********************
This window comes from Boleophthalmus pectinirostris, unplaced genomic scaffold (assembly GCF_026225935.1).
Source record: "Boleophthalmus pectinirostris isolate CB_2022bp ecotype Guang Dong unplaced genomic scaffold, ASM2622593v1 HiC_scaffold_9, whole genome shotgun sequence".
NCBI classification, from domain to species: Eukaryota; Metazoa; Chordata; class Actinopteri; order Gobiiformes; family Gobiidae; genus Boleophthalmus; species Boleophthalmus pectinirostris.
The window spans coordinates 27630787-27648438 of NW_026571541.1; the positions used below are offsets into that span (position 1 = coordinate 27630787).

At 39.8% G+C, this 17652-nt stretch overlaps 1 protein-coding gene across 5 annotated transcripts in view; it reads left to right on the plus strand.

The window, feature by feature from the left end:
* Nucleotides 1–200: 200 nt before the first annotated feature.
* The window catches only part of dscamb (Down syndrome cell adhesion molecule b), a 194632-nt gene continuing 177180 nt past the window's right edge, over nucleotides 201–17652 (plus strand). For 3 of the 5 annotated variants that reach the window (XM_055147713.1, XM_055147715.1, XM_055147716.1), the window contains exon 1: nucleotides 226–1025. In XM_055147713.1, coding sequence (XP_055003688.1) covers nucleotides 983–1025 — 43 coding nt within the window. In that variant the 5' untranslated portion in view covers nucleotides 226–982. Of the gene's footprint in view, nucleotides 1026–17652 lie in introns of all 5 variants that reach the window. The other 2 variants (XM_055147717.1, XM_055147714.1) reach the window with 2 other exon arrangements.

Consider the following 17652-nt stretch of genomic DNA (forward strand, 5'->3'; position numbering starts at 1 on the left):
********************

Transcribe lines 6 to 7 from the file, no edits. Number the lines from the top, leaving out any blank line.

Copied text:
The window, feature by feature from the left end:
* Nucleotides 1–200: 200 nt before the first annotated feature.